Another way to think about the ego is that it is a belief which attempts to usurp those creative functions that belong to God. We could say that the ego is a maker of illusions that aspires to be a Creator of reality or truth and it does so by trying to overthrow God.
The mind has a natural inclination to create, and the ego properly senses this. But this inclination cannot be wielded in attack, because attack is by definition divisive, and division denies the indivisible nature of what is eternally whole and perfect.
Attacks on God are insane, not because God is powerful enough to meet any assault with superior force, nor because God is vengeful and bent on retaliation. Attacks on God are insane because what is one cannot attack itself nor defend itself against such an attack.
This does not mean much to us who still live and think in a primarily dualistic framework, but that’s okay. We are using words to gesture towards concepts that do not readily lend themselves to explication. Truth is abstract and utterly generalizable; at that level, we can say that Oneness cannot go to war with itself.
Clearly, however, the ego can – and does – think otherwise. And there is a very specific way to work its wrong-minded (or non-Christ-minded) thinking: in all things (here in bodies, here in the world of form), ask with deliberation and intent: what do I want?
You are answering [this question] every minute and every second, and each moment of decision is a judgment that is anything but ineffectual. Its effects will follow automatically until the decision is changed. Remember, though, that the alternatives themselves are unalterable (T-5.V.6:3-5).
Few ideas are as helpful to those of us struggling with illusion as this one: there are only two possible answers to the question “what do we want.” One is the ego, which we made through our belief in separation and the other is the Holy Spirit, which is God’s Answer to the dream of separation.
Always we are choosing between love or fear. Between peace or conflict.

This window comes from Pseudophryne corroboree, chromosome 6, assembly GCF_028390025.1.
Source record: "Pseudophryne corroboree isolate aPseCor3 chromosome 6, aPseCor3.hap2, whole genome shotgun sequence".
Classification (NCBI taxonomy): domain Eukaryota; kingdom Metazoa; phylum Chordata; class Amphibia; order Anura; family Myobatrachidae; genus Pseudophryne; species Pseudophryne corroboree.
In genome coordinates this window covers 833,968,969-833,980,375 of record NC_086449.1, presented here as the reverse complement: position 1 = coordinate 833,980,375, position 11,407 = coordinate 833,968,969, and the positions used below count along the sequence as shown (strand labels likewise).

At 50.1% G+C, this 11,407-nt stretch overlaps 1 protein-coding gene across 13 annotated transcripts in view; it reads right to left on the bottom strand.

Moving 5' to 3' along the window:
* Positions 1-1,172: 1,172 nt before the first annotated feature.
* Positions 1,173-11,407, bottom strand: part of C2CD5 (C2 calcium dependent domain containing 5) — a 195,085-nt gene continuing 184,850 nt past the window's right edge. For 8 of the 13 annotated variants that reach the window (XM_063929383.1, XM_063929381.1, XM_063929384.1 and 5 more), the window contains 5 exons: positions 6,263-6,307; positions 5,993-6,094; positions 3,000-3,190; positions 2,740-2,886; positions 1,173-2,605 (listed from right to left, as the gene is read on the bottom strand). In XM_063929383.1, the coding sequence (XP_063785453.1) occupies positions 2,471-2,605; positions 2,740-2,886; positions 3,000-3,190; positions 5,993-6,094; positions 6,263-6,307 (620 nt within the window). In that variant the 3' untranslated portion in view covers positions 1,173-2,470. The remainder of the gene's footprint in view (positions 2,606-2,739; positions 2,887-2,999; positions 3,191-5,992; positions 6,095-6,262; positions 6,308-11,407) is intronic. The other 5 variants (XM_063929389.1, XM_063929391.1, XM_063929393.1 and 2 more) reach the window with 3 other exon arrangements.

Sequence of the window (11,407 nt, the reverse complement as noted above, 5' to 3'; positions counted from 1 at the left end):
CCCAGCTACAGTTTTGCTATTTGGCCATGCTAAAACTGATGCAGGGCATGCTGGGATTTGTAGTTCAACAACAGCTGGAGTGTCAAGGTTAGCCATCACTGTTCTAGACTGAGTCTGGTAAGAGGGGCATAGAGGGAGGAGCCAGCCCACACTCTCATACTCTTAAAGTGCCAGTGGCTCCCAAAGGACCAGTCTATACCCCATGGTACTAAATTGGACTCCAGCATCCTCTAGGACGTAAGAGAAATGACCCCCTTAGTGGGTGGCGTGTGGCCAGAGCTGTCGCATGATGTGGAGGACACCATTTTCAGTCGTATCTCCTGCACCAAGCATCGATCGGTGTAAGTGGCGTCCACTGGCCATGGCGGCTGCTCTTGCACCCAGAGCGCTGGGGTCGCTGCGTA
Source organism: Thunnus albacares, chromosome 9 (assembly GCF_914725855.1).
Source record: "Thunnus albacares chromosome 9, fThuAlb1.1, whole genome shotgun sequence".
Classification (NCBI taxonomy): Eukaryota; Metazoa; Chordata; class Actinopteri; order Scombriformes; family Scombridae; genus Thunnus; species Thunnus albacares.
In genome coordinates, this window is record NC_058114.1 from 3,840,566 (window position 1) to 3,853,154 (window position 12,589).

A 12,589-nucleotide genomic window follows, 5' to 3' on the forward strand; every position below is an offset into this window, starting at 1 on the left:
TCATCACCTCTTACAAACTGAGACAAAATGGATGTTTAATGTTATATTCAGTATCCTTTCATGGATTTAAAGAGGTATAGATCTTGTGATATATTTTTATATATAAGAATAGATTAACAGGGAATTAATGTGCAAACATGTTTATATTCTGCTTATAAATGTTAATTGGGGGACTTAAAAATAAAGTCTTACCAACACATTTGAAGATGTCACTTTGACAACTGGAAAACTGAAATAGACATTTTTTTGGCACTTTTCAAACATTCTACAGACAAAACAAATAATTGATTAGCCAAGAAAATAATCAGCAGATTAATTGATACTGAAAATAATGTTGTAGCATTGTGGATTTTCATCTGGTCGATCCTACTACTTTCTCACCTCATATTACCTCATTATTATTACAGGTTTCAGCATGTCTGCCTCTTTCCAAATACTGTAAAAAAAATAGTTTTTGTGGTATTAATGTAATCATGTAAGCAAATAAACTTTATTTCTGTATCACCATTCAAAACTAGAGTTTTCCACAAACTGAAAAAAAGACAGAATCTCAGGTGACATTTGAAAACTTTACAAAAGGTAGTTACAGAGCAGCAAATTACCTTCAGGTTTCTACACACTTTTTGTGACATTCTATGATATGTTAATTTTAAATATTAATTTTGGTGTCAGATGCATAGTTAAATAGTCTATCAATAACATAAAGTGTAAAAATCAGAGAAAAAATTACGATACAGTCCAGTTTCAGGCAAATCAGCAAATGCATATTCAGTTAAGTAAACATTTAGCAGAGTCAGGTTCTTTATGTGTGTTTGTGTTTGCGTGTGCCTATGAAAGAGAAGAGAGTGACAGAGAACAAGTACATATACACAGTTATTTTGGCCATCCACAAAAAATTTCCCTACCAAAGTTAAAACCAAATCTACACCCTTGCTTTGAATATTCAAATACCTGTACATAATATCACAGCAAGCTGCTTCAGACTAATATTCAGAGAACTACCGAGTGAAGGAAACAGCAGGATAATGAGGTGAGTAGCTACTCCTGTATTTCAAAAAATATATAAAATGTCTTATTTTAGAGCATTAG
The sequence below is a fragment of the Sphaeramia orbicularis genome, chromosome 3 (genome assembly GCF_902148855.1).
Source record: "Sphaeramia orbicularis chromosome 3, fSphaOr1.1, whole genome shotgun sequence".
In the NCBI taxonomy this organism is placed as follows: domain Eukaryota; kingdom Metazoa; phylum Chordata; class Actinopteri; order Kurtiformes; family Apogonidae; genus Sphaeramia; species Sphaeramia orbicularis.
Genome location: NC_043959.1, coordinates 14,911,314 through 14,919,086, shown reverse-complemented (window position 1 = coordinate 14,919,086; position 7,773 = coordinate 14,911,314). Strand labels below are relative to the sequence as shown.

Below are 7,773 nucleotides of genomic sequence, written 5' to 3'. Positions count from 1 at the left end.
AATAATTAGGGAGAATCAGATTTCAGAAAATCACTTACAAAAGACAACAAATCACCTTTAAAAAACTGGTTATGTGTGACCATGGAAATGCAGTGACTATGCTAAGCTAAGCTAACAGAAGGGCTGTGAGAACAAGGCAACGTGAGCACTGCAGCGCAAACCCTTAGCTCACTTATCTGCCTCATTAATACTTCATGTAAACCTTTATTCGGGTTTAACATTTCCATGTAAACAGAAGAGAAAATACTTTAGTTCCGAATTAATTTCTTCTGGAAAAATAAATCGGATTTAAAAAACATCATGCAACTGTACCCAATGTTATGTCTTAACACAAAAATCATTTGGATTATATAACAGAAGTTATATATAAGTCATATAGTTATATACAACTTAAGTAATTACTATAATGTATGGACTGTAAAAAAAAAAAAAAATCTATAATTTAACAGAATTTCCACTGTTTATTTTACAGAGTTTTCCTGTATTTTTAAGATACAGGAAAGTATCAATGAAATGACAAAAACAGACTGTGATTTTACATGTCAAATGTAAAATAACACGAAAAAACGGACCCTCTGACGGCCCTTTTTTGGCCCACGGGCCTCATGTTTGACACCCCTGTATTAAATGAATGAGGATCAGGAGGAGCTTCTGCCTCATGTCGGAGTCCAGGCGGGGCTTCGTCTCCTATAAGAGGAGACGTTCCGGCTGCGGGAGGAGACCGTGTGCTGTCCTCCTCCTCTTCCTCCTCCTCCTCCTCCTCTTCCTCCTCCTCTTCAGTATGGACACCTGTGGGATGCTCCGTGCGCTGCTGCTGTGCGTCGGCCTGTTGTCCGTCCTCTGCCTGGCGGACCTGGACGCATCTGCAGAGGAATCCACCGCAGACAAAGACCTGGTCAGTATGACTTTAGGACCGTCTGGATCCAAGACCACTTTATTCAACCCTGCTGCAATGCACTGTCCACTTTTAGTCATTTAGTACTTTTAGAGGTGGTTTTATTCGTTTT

We tend to approach our lives as if they contain a multitude of choices that literally shift and evolve from minute to minute. Some appear mundane – what do I wear to work – while others appear profound – how do I console a parent grieving their lost child. But all those questions emerge from (are symbols of) our answer to the only question that matters: ego or Holy Spirit? God or not God?
When we perceive ourselves as responsible for solving anything – from a mini fashion crisis to the apparent finality of death – we are tacitly acknowledging that the ego, and not the Holy Spirit, is the architect of happiness and peace. Only guilt and fear can follow from that premise.
A Course in Miracles might be understood as a simple means by which we restore to the mind its power of decision, by making clear to it how simple decision actually is.
Reality proceeds from its Creator as surely as a snowflake seeks a surface on which to rest, and just as peacefully, just as naturally. We are not responsible for it. I do not make the snow, nor the sun that plays across it, nor the prismatic light show that follows. I merely choose to give attention to the whole of it, and joy is the natural result.
So it is with God and Creation. We do not make it. We simply say yes to it and it is given to us, whole and sparkling and pure. We choose the Holy Spirit.